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US Imposes Saudi Sanctions Over Khashoggi Murder

ISTANBUL – The US State Department is to revoke visas or make them unobtainable for 21 Saudis following the killing of Jamal Khashoggi in Turkey. President Donald Trump said the Saudis staged the “worst cover-up ever.” DW reported Wednesday.
According to Washington Post, he said that Saudi officials had engaged in the “worst cover up ever” after the killing of journalist Jamal Khashoggi earlier this month, as the administration took its first concrete step to penalize Saudi Arabia, revoking visas for its agents implicated in the killing.
He further described the cover-up by Saudi Arabia of the killing of Jamal Khashoggi in the Saudi consulate in Istanbul on October 2 as “a total fiasco.”
That initial penalty was modest, since 18 of the 21 Saudi suspects were already under arrest, and Trump said he would “leave it up to Congress” to determine how best to punish the kingdom for the killing inside its Istanbul consulate.
Earlier Tuesday, Turkey’s President Recep Tayyip Erdogan had dismissed Saudi attempts to blame Khashoggi’s death on rogue operatives. He urged Riyadh to search “from top to bottom” to find those responsible.
Trump told reporters: “There should have never been an execution or a cover-up, because it should have never happened.”
“Bad deal, should have never been thought of,” Trump said at the White House on Tuesday. “Somebody really messed up. And they had the worst cover-up ever.”
Neither Trump nor Erdogan gave their views on who was ultimately responsible for the killing although Trump did note in his comments to reporters: “the prince is running things over there” in Riyadh.
US Secretary of State Mike Pompeo said the US had identified some individuals in the Saudi government and security officials they believed were involved. Appropriate action — including revoking visas for some, and making others ineligible should they apply for a visa. Most of the 21 people on the US list have US visas, an official told Reuters.
“We’re making very clear that the United States does not tolerate this kind of ruthless action to silence Mr Khashoggi, a journalist, through violence,” Pompeo said. “Neither the President nor I am happy with this situation.”
Chancellor Angela Merkel announced earlier this week that arms sales to Saudi Arabia would be put on hold following the Khashoggi killing. The much-vaunted Saudi investment conference “Davos in the Desert” has been hit by numerous cancellations, including by Germany’s Siemens, following the killing.
Pompeo emphasized, as Trump had done before him, the importance of the US-Saudi relationship. However, he also said: “These penalties will not be the last word on this matter from the United States.”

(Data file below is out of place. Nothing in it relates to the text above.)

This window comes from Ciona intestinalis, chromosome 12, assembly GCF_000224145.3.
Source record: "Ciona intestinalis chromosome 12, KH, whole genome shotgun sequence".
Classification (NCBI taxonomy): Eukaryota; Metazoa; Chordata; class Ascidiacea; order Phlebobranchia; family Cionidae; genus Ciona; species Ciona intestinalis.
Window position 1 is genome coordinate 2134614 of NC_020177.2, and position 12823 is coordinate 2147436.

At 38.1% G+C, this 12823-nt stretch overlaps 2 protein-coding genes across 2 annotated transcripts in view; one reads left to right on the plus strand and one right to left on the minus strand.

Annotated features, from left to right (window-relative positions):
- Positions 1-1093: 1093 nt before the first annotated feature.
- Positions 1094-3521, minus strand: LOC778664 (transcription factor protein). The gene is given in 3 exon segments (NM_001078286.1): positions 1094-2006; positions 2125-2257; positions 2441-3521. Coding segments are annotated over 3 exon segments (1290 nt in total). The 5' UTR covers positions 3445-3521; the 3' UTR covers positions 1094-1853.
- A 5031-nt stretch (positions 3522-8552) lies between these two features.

It is believed that Turkey has audio of the events inside the consulate, which it is yet to release. Security sources in Ankara say when Khashoggi entered the building in Istanbul he was seized by 15 Saudi intelligence operatives who had flown in on two jets just a few hours before.
On the other hand, Saudi Foreign Minister Adel al-Jubeir said Tuesday that the kingdom was committed to a “comprehensive investigation” into the journalist’s death and had dispatched a team to Turkey.
Speaking in Indonesia on Tuesday, Jubeir said the Saudi investigators had “uncovered evidence of a murder.” He also vowed to put mechanisms in place that would prevent similar incidents in the future, without expanding upon what those would be.
Khashoggi’s death has tarnished the global reputation of the crown prince, who has eased social restrictions at home while pursuing an unrelenting crackdown on rivals and critics, imprisoning hundreds. Mohammed has also tried to lure exiled dissidents such as Khashoggi, who lived in Virginia, back to Saudi Arabia, Khashoggi’s friends and other exiles have said.
As Saudi Arabia on Tuesday opened its landmark business conference — part of the crown prince’s plan to diversify the economy and reduce reliance on oil revenue — the country’s Foreign Ministry released video of him inside a crowd of attendees, posing for a selfie.
Despite the pull-out of several high-profile participants, including U.S. Treasury Secretary Steven Mnuchin and International Monetary Fund Managing Director Christine Lagarde, the event was packed with people from across the Middle East, as well as from China, India and the United States.
Khashoggi’s death was acknowledged at the beginning of the conference by a panel moderator, Lubna Olayan, a prominent Saudi business leader who said she had known the journalist.
“I want to tell all our foreign guests, for whose presence with us this morning we are very grateful, that the terrible acts reported in recent weeks are alien to our culture and our DNA,” she said.
(Sahar News Monitoring Desk)

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